Top 10 Fantasy NFL Lineup-Setting Mistakes

Keeping lineup mistakes to a minimum can elevate your fantasy football scores every week. (Craig...

Keeping lineup mistakes to a minimum can elevate your fantasy football scores every week. (Craig Robertson/QMI Agency)

DAVID OWEN CYMERMAN, For Sports Network

, Last Updated: 4:34 PM ET

PHILADELPHIA - You see it all the time. Fantasy football owners behaving badly. Not setting their lineups. Starting injured players. Leaving breakout players on the bench.

When a franchise mails it in, you expect to see lineup mistakes.

However, if you're trying, like 99.9% of us are, there's no excuse for making lineup-setting mistakes.

I'll be honest. I've made some of the gaffs on the list you're about to read. Whether you play in one league or 10 leagues, you're going to miss something occasionally or have a brief lapse in judgment. It happens to the best of us. What shouldn't happen is the stuff on this list of 10 Fantasy Football Anti-Commandments.

Most of these guidelines are basic, but it never hurts to have a quick refresher.

10. "I'll start a wide receiver on the same team as my opponent's quarterback to counter touchdown passes."

Only if you normally start that wide receiver. Don't go starting Jason Avant just because you're hoping to cancel out a Mike Vick touchdown pass. Always start your best lineup, regardless of what your opponent is doing.

9. "I don't want to start three players on the same team."

"What if they get blown out?" Doesn't matter. If you drafted or acquired them to be starters, or if you don't have better options, they should be in your lineup. Never go with a lesser player just because you're worried about loading up on players from one squad.

8. "I want to have someone on Monday Night Football."

Nothing's more exciting than having a player help you come from behind on Monday night. Just don't try to force that scenario. If you're deciding between two players to start and they're even, it's okay to go with the guy who's playing under the lights. But never sit a quality player in favour of a less talented MNF participant.

7. "I'm starting my No.2 wide receiver no matter what."

You should start your No.1 wide receiver no matter what. Your WR2? Not necessarily. He's probably not matchup-proof. Teams like the Eagles and Jets have shut down some very good receivers this season. I benched Steve Johnson in Week 9 because he was on Revis Island. If you have a good alternative on the bench, don't feel locked into a receiver who's going to be locked up with a top defensive back.

6. "Ah, questionable means he'll be okay."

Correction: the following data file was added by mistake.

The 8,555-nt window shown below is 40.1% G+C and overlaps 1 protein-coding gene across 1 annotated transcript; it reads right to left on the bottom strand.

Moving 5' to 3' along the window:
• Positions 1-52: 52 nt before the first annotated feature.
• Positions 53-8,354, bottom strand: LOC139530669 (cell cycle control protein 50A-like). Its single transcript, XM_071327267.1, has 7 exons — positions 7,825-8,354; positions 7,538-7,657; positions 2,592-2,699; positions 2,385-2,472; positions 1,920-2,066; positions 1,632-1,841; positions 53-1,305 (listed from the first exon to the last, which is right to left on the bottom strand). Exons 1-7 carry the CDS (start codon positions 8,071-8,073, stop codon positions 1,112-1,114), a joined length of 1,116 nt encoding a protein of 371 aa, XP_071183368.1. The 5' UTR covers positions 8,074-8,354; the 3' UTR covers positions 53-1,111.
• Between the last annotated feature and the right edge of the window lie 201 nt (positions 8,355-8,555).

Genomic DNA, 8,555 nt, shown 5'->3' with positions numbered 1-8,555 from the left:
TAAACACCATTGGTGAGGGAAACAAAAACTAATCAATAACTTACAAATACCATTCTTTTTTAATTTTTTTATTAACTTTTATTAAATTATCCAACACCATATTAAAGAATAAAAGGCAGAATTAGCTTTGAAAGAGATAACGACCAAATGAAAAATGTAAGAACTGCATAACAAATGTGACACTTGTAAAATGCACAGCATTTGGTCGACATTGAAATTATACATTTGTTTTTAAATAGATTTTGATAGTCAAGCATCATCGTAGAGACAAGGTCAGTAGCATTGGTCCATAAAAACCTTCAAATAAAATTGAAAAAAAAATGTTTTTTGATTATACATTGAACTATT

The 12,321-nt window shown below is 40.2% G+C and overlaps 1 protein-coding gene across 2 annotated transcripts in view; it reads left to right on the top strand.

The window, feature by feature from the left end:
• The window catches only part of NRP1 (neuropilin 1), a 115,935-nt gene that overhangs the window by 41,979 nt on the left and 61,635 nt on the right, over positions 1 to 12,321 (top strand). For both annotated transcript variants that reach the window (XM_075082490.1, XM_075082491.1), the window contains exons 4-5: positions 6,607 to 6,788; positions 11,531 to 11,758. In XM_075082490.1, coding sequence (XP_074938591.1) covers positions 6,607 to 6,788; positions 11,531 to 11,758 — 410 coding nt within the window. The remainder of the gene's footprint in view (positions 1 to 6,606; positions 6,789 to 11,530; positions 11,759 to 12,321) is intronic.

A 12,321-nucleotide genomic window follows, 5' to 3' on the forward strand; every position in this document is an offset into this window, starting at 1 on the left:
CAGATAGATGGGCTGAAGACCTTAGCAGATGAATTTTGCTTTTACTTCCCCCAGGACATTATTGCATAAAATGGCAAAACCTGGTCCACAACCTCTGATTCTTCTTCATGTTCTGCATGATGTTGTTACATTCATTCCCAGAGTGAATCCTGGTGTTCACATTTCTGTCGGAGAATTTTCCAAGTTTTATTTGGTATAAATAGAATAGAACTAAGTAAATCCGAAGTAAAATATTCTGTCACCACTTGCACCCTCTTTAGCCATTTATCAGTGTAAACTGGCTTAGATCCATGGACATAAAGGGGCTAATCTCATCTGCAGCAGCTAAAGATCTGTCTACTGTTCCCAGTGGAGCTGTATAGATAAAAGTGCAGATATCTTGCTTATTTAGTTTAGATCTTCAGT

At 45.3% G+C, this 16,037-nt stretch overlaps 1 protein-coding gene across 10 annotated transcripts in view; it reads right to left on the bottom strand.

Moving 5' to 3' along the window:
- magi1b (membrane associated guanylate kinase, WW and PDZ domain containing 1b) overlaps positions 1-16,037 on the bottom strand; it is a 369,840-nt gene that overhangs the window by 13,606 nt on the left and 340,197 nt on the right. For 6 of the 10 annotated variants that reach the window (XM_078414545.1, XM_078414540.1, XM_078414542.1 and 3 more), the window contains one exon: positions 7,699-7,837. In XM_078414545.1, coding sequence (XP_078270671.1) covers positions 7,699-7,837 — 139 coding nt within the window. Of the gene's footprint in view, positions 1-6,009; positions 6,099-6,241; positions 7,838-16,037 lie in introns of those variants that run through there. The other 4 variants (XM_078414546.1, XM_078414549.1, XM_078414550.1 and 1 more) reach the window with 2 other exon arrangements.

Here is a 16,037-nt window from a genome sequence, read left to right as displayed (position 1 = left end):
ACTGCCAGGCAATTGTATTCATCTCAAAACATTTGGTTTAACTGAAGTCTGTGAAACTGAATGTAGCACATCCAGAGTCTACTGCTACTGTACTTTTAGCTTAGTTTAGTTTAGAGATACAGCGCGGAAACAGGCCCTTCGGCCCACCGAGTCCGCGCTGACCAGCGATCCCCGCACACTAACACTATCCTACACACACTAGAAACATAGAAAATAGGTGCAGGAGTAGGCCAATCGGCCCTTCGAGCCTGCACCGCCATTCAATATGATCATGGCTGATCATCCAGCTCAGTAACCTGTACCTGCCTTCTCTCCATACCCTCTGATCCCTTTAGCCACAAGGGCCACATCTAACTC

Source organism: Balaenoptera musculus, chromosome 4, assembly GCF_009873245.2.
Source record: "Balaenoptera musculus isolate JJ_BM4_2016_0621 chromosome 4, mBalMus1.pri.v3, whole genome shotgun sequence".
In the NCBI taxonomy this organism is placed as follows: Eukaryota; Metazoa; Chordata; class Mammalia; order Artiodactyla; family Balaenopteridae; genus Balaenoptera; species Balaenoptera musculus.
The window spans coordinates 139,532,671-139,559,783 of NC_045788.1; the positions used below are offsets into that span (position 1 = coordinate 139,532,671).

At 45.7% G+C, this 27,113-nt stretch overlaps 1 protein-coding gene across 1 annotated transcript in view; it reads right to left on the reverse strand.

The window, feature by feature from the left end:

Even "probable" doesn't mean "definite." You should never assume an injured player is going to start. Check the Sunday morning injury updates to confirm the player's status. And always take another look right before the late games. Beanie Wells burned me in Week 3. I read a quote from Beanie early that Sunday in which he said he felt good, so I assumed he would play and left him active. Wrong move. Needless to say, I ended up with a big fat zero in my lineup.

5. "Sure, the guy's been slumping, but he's due for a big game."

I'm all for playing hunches. Yet ignoring trends is dangerous. You're asking for trouble when you bank on a player to suddenly heat up. Take Chris Johnson, for example. He's been awful and is certainly due for a big game. Would I keep running him out there if I had a better option? Not at this point. Wait to see if your cold players show positive signs before you put your faith back in them.

4. "I like to just set it and forget it."

Pretty obvious why this is a big mistake. Stuff happens right up until kickoff. Last week, there was no sign of Jermaine Gresham on the injury report. Yet, right before the Bengals game started, it was announced that Gresham was inactive. If you set your lineup on Friday afternoon and then don't confirm it on Sunday, you set yourself up to be unpleasantly surprised when you check the scoreboard.

3. "The bench players I have are good enough to get me through the bye weeks."

Just because you own a player, doesn't make him better than the players in your free-agent pool. Ownership percentages are deceiving. The masses are often slow to adjust to breakout players and major busts. So don't just go with what you've got during the bye weeks. Always see if you can upgrade with a free agent who can exploit a favourable matchup.

2. "The weather's going to be bad, so I'm benching my starting QB."

Bad conditions don't mean bad stats. Sometimes a slippery field can be an advantage for offensive players. Back in 2008, during a huge snowstorm, the Patriots scored on nine of their first 10 possessions, en route to a 47-7 rout. If you had benched Matt Cassel (filling in for an injured Tom Brady) in that game, you would've missed out on 26 fantasy points. The only exception to this rule is wind. You may want to take a long look at you QB/WR options when there are hurricane-like gusts of winds in the forecast.

1. "Well, the projections say..."

Most fantasy league sites put projections of how they think players are going to do right on the "Set Lineup" page. It's tempting to use that as a tool when making tough lineup decisions. Don't do it. These projections are just guesses and tend to be wildly inaccurate. Use your own deduction skills to weigh the matchups, hot/cold streaks and weather. Setting your lineup by projections is like using auto-draft to assemble your team. Where is the fun and strategy in that?

David Owen Cymerman is also known as The Fantasy Geek. He runs a fantasy sports web site appropriately named TheFantasyGeek.com. Stop by for more observations, advice and absurdity from the world of fantasy sports, including articles, live chats and podcasts.


Videos

Photos